The latest victims of painkiller addiction are suffering from the side effects of painkillers before their eyes are ever able to focus on the world around them. A recent study found that in 2009 “about 13,000 babies were diagnosed as having painkiller withdrawal symptoms,” a condition that is often referred to as “neonatal abstinence syndrome.” Further, it was found that “the number of babies born with the condition tripled between 2000 and 2009.” This growing prevalence of painkiller addiction among infants is indicative of a growing trend threatening the health and safety of the U.S. population. It has been estimated that overdoses associated with the effects of painkillers have quadrupled from 3,000 in 1999 to 12,000 in 2007.
Painkiller Addiction in Infants
The effects of painkiller addiction in newborns – which are largely withdrawal symptoms since the stream of opioids passed on from mother to child dries upon birth – are much the same as those found in adults. They include:
- Convulsions in the limbs
- Muscle and bone aches
The primary differences, of course, are that infants are unable to communicate their discomfort and that the reality of the situation cannot be communicated to them. Their only instinct is to reach out by crying: a heart-wrenching plea that prompts helplessness in adults rivaled only by that of the child.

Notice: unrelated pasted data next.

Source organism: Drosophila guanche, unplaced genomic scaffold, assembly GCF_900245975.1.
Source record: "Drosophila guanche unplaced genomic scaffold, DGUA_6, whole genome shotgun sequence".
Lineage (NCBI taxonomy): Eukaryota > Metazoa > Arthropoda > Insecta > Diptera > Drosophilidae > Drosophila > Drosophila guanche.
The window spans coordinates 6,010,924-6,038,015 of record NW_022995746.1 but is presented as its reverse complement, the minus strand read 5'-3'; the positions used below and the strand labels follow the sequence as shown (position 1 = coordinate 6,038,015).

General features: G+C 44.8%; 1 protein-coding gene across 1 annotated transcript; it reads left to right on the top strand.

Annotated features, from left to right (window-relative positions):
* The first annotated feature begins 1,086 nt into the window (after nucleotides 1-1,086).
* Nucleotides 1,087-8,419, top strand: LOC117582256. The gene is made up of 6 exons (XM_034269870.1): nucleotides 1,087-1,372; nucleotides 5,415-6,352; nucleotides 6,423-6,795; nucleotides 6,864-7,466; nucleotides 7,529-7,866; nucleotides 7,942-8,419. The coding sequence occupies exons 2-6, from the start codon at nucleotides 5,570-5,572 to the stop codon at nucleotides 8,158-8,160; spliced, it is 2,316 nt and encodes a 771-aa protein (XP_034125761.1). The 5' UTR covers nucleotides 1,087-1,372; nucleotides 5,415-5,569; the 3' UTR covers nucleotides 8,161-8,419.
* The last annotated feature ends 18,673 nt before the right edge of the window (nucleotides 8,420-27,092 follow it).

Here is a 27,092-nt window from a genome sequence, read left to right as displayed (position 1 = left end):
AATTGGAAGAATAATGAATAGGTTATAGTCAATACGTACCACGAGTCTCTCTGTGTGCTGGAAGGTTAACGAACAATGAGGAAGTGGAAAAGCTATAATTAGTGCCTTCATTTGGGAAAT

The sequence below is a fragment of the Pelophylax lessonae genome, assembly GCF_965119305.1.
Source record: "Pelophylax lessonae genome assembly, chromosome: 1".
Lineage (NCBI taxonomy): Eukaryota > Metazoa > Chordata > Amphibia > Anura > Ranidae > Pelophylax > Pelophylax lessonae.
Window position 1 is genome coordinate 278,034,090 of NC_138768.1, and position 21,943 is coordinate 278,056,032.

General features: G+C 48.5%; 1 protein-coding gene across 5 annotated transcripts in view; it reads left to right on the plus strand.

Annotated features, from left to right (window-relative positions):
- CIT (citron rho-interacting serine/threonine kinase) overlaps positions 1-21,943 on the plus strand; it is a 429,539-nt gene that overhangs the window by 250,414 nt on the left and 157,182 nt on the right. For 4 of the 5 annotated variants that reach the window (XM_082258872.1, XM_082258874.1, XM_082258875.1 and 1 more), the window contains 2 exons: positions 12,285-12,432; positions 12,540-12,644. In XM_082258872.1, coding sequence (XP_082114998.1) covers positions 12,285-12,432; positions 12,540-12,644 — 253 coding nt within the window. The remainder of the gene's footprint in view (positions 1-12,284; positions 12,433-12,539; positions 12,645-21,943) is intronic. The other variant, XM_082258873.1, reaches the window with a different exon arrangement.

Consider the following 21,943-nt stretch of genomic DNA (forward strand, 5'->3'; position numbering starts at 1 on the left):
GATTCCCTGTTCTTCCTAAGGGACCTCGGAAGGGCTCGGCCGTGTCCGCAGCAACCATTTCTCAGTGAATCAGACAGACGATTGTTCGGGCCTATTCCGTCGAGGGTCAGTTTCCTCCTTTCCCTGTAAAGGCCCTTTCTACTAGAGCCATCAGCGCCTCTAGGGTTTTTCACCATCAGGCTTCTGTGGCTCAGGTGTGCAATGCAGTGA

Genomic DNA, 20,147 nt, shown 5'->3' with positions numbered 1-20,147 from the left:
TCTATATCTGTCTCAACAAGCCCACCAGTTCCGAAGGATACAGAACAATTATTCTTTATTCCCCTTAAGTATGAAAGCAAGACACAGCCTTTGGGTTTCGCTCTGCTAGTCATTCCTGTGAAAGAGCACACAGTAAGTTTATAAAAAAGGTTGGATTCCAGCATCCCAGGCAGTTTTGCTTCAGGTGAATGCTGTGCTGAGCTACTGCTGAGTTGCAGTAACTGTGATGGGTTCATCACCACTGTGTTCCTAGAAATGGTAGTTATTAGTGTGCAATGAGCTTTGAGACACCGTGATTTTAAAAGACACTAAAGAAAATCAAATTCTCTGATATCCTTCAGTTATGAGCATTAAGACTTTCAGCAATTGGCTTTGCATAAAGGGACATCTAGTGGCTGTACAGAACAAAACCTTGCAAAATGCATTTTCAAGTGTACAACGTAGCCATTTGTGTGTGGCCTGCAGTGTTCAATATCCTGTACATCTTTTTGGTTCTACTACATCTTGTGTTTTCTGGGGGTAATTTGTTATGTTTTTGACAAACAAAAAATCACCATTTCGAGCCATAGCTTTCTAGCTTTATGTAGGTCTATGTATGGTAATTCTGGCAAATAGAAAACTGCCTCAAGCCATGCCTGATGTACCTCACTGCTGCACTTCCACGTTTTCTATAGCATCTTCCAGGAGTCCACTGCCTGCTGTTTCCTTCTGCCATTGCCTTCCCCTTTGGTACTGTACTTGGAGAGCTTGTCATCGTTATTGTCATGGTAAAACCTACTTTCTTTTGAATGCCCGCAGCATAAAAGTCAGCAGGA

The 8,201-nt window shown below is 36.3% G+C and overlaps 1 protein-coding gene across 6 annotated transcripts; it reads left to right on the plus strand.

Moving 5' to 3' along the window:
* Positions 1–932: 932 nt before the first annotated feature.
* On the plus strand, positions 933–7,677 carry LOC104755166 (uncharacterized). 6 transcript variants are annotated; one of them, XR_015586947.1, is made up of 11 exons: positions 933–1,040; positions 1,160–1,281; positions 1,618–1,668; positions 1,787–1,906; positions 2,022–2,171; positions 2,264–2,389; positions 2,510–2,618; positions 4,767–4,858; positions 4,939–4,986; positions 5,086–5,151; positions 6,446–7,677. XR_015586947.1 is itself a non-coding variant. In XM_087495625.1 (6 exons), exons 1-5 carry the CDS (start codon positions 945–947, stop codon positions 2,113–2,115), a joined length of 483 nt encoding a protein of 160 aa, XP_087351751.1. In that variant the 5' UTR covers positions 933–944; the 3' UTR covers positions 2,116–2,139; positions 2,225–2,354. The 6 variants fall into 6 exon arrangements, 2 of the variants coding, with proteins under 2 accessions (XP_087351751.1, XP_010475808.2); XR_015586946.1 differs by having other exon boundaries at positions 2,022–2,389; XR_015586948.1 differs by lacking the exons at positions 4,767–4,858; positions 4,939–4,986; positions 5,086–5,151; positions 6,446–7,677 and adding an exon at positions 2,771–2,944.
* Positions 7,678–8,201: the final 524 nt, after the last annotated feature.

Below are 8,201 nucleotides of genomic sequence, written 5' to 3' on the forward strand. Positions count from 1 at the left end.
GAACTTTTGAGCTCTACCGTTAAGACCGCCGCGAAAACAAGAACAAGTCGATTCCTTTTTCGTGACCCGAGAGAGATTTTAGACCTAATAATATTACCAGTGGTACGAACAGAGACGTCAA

Neonatal Painkiller Addiction Treatment
Neonatal painkiller addiction treatment is most often undertaken through the administration of further drugs – such as morphine or methadone – in order to wean the child off of his or her addiction, without which the child may be subjected to seizures and even death. The need to even consider painkiller addiction treatment in this case speaks to cultural shifts toward the unabashed acceptance of prescribed opioids as a part of the American paradigm, which is troubling in its muting of something so dangerous.
Our advice? If you are pregnant, be judicious in your ingestion of painkillers. It may be better to suffer through a little bit of pain now in order to avoid the heartbreak of a child suffering from painkiller addiction later.